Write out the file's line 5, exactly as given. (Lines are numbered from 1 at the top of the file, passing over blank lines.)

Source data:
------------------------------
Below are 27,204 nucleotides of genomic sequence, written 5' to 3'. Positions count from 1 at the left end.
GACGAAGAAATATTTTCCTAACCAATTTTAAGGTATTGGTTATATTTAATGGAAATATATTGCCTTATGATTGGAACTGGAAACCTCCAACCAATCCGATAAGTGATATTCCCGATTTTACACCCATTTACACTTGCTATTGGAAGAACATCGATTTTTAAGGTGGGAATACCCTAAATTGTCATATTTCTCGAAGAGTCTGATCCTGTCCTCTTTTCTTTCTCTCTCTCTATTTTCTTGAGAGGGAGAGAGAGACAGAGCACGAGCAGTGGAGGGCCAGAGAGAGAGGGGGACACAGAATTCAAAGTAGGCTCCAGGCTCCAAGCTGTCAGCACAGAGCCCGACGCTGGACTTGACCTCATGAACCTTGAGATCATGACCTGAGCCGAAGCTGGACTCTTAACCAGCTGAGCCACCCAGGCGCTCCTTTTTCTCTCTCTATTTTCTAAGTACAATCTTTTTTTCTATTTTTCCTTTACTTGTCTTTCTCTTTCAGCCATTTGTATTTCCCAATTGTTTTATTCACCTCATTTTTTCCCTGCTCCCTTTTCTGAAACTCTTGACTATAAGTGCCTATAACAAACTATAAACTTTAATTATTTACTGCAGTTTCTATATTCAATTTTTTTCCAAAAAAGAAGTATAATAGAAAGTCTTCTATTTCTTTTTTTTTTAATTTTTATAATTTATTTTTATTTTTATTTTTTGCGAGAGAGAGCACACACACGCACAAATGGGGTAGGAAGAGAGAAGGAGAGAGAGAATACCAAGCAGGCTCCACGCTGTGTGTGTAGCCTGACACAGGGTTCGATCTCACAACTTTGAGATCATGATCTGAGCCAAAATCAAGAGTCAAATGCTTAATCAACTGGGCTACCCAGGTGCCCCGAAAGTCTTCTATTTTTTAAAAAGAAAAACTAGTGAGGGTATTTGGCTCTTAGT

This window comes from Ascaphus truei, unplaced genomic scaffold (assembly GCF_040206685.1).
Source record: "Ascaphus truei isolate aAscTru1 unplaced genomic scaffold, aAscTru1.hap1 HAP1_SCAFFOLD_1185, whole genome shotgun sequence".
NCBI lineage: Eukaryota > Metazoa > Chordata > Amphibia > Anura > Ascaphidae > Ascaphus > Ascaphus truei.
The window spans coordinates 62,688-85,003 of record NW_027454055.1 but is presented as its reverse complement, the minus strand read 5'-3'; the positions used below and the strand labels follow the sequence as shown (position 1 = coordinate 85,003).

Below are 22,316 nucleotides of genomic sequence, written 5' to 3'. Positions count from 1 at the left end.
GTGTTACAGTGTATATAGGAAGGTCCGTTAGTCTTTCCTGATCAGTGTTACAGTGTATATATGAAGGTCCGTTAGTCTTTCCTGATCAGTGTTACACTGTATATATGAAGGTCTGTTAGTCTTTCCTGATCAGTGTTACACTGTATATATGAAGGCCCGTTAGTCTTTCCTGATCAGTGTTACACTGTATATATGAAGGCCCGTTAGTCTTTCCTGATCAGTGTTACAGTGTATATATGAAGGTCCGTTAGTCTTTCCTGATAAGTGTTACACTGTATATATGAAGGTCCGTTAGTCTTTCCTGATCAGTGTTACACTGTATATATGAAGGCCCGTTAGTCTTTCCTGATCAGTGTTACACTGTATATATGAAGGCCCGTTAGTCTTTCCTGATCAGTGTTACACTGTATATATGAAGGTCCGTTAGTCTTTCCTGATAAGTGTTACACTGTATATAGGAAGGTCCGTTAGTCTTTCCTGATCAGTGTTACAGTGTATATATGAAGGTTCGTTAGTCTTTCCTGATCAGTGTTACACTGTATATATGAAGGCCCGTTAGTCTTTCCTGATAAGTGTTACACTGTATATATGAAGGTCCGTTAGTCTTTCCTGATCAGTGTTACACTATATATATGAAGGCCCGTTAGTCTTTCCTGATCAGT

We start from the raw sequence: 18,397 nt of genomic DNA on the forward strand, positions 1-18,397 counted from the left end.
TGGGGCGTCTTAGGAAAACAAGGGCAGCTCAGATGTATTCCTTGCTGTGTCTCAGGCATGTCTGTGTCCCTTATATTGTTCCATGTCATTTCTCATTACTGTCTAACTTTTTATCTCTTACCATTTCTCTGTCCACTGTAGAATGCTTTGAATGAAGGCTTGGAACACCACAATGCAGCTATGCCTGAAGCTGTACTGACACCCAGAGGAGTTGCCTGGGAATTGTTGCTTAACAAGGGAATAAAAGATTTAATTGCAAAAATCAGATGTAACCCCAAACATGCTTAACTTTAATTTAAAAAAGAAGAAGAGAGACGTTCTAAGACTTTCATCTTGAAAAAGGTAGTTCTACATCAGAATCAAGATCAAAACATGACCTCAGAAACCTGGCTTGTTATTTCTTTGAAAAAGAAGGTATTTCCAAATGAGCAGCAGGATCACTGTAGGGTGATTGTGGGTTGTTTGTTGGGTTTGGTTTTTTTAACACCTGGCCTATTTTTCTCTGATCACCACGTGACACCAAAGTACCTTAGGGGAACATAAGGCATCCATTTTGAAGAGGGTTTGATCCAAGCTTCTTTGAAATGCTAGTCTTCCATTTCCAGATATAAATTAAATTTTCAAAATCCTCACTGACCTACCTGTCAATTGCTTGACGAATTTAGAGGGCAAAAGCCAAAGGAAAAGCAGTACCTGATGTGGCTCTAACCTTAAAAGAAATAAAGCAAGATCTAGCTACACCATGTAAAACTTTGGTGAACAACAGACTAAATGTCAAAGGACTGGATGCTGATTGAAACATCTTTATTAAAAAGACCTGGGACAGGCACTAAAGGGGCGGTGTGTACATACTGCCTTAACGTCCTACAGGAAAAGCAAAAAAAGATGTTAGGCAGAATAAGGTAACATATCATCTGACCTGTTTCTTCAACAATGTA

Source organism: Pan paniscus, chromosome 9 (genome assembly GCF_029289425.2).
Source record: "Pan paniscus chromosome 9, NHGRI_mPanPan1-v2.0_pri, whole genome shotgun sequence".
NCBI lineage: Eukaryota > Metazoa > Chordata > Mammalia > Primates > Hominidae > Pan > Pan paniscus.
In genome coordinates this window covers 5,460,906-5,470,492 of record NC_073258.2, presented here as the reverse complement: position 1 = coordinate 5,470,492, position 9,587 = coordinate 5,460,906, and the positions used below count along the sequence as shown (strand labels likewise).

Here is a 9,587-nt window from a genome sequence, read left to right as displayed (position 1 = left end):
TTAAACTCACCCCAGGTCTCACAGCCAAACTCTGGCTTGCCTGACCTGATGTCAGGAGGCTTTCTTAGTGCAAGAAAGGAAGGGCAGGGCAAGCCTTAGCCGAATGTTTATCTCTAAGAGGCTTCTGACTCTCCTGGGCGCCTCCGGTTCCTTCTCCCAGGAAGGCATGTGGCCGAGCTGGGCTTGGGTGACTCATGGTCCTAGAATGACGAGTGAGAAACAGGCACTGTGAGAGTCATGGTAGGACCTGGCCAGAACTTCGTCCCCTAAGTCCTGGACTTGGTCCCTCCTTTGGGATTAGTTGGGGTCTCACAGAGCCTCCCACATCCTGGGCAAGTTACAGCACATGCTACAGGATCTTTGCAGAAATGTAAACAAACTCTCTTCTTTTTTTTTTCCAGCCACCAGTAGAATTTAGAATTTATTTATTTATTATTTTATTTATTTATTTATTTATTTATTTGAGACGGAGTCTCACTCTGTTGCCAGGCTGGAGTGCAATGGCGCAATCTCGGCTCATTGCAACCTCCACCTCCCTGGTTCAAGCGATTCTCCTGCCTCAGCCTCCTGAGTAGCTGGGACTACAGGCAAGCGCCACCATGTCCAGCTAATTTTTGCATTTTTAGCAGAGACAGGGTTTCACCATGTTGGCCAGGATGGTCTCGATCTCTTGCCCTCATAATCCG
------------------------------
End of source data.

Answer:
NCBI lineage: Eukaryota > Metazoa > Chordata > Amphibia > Anura > Ascaphidae > Ascaphus > Ascaphus truei.